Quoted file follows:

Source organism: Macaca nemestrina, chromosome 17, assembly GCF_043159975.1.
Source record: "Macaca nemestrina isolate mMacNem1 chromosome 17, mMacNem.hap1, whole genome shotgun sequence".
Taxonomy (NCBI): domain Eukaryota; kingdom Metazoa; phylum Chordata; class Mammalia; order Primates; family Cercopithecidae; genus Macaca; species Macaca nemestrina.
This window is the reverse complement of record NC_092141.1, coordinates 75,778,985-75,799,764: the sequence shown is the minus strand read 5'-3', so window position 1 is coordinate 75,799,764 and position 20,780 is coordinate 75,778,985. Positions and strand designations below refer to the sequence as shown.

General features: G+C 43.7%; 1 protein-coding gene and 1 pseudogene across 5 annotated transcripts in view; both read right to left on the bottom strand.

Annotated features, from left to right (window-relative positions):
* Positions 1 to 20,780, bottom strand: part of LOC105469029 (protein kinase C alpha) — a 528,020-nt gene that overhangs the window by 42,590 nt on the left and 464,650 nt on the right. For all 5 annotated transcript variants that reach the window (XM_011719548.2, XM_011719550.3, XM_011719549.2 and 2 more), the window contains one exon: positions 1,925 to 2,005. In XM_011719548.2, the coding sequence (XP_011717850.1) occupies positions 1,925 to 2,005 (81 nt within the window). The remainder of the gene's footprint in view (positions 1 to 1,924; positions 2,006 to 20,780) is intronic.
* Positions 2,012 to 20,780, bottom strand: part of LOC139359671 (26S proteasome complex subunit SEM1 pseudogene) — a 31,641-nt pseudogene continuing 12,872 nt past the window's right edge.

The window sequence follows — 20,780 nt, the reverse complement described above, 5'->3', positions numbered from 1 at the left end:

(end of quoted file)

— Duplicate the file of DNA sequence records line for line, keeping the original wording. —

Source organism: Macaca nemestrina, chromosome 17, assembly GCF_043159975.1.
Source record: "Macaca nemestrina isolate mMacNem1 chromosome 17, mMacNem.hap1, whole genome shotgun sequence".
Taxonomy (NCBI): domain Eukaryota; kingdom Metazoa; phylum Chordata; class Mammalia; order Primates; family Cercopithecidae; genus Macaca; species Macaca nemestrina.
This window is the reverse complement of record NC_092141.1, coordinates 75,778,985-75,799,764: the sequence shown is the minus strand read 5'-3', so window position 1 is coordinate 75,799,764 and position 20,780 is coordinate 75,778,985. Positions and strand designations below refer to the sequence as shown.

General features: G+C 43.7%; 1 protein-coding gene and 1 pseudogene across 5 annotated transcripts in view; both read right to left on the bottom strand.

Annotated features, from left to right (window-relative positions):
* Positions 1 to 20,780, bottom strand: part of LOC105469029 (protein kinase C alpha) — a 528,020-nt gene that overhangs the window by 42,590 nt on the left and 464,650 nt on the right. For all 5 annotated transcript variants that reach the window (XM_011719548.2, XM_011719550.3, XM_011719549.2 and 2 more), the window contains one exon: positions 1,925 to 2,005. In XM_011719548.2, the coding sequence (XP_011717850.1) occupies positions 1,925 to 2,005 (81 nt within the window). The remainder of the gene's footprint in view (positions 1 to 1,924; positions 2,006 to 20,780) is intronic.
* Positions 2,012 to 20,780, bottom strand: part of LOC139359671 (26S proteasome complex subunit SEM1 pseudogene) — a 31,641-nt pseudogene continuing 12,872 nt past the window's right edge.

The window sequence follows — 20,780 nt, the reverse complement described above, 5'->3', positions numbered from 1 at the left end: